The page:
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Applied Mathematics and Computational Sciences | Bioengineering | Statistics

Global look at sex differences in young people’s mortality

A systematic analysis of sex differences in mortality of young people up to the age of 24 will help policymakers address key disparities and reduce preventable deaths.

A study conducted by KAUST researchers in collaboration with colleagues from Belgium and the U.S. used data from various sources to examine sex-specific mortality worldwide from 1990 to 2021. © Shutterstock.

Males and females have different death rates due to a complex variety of biological, genetic and social factors. The sex differentials in mortality have been well documented for children younger than 5 years, but until now have not been systematically examined from the age of 5 to 24. Researchers at KAUST, along with colleagues in Belgium and the U.S., have addressed this knowledge gap with a detailed study of sex-specific mortality worldwide between 1990 and 2021.[1]

“Although our work did not focus on possible reasons behind sex differences in mortality across countries, our results should help researchers who are experts in specific countries to investigate the possible causes and any issues needing to be addressed,” says KAUST biostatistician and study leader Fengqing Chao. “Our study is the first step in trying to find ways to reduce preventable deaths for people aged under 25.”

The researchers assembled their data from a combination of death registration systems and full birth and sibling histories from surveys and reports on household deaths in censuses. They used innovative analytical software developed by KAUST professor Håvard Rue.

The study’s findings are presented as mortality sex ratios. For example, in 2021 on a global scale, males from the age of 0 to 4 years were 13 percent more likely to die than females, represented by the ratio 1.13. The ratio increased to 1.16 for the 5-to-14-year-old age group, then reached 1.65 for ages 15 to 24.

The work also revealed that the global sex-linked difference in mortality increased between 1990 and 2021, driven by faster declines in female mortality than for males. In 2021 the probability of a newborn male reaching an age of 25 years was 94.1 percent, compared to 95.1 percent for a female.

The study’s key detailed findings show that in some countries the figures deviated significantly in comparison with countries that have similar mortality rates, while still showing males were more likely to die than females. In India, Iran, Egypt, Bangladesh and Algeria, females aged 0-4 years were more likely to die than those in other countries with a similar total mortality. Females aged 5 to 14 were also disadvantaged in Suriname and in a total of 13 countries for ages 15 to 24: Afghanistan, Eswatini, Uzbekistan, Bangladesh, Suriname, Papua New Guinea, Turkmenistan, India, Nepal, Fiji, Tajikistan, Kyrgyzstan and Algeria.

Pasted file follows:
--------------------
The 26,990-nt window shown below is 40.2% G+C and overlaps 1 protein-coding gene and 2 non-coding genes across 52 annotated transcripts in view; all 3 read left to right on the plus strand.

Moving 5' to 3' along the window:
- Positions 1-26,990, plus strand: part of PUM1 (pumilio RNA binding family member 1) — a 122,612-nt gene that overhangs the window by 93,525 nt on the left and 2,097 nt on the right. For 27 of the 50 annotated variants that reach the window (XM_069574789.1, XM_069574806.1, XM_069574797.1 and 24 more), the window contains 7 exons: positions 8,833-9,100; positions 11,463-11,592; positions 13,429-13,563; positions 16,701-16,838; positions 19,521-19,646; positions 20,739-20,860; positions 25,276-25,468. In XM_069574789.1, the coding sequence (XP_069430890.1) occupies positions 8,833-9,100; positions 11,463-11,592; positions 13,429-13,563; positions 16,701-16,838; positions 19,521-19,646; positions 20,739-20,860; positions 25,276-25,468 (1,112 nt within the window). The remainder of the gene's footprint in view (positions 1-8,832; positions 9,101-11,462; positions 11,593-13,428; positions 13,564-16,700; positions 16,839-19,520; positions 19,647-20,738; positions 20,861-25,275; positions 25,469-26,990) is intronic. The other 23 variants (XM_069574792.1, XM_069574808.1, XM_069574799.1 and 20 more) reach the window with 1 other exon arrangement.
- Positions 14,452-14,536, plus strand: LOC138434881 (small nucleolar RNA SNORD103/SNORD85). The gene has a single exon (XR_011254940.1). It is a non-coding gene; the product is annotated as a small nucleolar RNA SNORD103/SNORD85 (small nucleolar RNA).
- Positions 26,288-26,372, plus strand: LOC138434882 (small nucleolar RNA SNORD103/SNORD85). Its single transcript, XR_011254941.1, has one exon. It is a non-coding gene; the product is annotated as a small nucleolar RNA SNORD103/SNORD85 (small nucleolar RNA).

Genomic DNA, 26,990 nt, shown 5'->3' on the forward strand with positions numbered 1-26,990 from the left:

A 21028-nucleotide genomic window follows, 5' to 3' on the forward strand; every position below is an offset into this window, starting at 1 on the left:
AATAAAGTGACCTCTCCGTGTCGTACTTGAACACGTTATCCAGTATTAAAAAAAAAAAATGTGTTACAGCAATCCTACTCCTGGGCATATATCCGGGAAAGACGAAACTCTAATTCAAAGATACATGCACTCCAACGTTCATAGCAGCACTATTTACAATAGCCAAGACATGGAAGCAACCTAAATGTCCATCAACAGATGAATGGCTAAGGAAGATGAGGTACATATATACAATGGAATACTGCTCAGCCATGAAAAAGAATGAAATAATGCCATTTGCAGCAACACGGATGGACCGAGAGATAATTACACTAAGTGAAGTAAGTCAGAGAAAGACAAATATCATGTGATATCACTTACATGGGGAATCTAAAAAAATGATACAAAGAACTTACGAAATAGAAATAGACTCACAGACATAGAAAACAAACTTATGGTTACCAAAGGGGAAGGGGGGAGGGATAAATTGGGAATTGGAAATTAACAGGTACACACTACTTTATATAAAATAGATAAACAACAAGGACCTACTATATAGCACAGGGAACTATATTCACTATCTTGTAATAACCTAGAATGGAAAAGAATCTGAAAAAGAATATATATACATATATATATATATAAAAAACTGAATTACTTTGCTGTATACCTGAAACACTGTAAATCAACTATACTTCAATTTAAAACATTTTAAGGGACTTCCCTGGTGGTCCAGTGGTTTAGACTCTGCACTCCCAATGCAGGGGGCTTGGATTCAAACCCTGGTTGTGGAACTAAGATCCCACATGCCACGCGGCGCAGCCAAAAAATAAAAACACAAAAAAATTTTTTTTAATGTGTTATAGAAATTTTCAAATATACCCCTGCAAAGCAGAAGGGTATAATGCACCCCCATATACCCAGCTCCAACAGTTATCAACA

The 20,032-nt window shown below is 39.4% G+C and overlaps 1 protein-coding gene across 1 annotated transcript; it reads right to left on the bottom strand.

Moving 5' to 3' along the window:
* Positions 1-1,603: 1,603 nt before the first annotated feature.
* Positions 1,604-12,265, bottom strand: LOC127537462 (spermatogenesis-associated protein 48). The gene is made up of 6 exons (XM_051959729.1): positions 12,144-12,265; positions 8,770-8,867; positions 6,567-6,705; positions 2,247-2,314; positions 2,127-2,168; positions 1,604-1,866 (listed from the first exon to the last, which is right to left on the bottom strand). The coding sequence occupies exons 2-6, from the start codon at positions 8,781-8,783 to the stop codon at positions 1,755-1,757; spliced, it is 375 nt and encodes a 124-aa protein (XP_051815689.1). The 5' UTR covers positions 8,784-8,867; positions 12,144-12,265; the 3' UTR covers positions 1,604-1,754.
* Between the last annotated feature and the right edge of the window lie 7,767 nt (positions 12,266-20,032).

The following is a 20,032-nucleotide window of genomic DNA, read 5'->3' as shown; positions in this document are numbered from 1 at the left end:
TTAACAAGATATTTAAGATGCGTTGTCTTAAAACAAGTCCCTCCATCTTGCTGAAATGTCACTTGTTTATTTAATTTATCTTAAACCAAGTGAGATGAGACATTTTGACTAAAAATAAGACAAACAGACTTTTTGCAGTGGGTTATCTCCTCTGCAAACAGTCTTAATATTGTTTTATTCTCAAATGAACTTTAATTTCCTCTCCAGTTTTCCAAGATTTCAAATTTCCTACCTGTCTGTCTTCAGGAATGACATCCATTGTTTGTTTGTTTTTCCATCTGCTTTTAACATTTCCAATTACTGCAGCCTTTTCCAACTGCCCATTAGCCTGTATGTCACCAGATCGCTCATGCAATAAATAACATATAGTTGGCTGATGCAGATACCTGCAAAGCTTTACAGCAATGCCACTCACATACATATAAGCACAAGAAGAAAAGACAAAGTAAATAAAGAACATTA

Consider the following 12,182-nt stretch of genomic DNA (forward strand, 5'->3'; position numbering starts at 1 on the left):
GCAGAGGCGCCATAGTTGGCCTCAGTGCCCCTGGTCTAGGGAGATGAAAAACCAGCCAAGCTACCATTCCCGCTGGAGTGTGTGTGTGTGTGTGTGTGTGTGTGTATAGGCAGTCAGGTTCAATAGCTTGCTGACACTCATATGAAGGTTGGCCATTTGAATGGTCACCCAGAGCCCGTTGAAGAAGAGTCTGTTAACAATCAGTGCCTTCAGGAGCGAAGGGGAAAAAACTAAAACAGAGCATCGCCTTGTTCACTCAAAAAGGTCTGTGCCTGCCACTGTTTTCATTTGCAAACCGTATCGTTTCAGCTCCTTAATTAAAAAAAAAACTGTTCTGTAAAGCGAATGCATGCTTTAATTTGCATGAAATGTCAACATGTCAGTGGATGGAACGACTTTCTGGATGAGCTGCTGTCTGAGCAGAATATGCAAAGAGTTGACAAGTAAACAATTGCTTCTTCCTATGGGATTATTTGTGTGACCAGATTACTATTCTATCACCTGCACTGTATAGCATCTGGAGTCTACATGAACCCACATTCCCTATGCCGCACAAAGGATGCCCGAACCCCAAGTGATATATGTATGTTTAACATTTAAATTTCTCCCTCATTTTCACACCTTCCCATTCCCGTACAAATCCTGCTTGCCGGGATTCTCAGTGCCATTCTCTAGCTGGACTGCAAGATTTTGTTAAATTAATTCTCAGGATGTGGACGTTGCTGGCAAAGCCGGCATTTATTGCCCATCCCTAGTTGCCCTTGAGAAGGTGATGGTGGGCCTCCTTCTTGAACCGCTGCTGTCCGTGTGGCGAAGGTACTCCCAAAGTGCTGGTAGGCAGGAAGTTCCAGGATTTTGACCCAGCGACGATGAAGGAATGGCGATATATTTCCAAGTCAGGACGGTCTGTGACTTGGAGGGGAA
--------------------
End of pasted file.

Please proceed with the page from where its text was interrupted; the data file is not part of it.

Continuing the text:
Increased male mortality relative to countries with similar total mortality was found in Vietnam for ages 0 to 4 and in eight countries for ages 15 to 24: Venezuela , El Salvador, Brazil, Colombia, Thailand, Trinidad and Tobago, Uruguay and Mexico.

“Our study is part of our collaboration with UNICEF and was included as part of its annual report on child mortality, helping to inform policymakers on resource allocation,” says KAUST Biostatistics research group leader Hernando Ombao. “We will continue my collaboration with UNICEF and other UN agencies on monitoring other disparities in mortality, such as between urban and rural residents.”

  1. Chao, F., Masquelier, B., You, D., Hug, L., Liu, Y., Sharrow, D., Rue, H., Ombao, H. & Alkema, L. on behalf of the UN Inter-agency Group for Child Mortality Estimation. Sex differences in mortality among children, adolescents, and young people aged 0–24 years: a systematic assessment of national, regional, and global trends from 1990 to 2021. Lancet Global Health 11, e1519-30 (2023).| article
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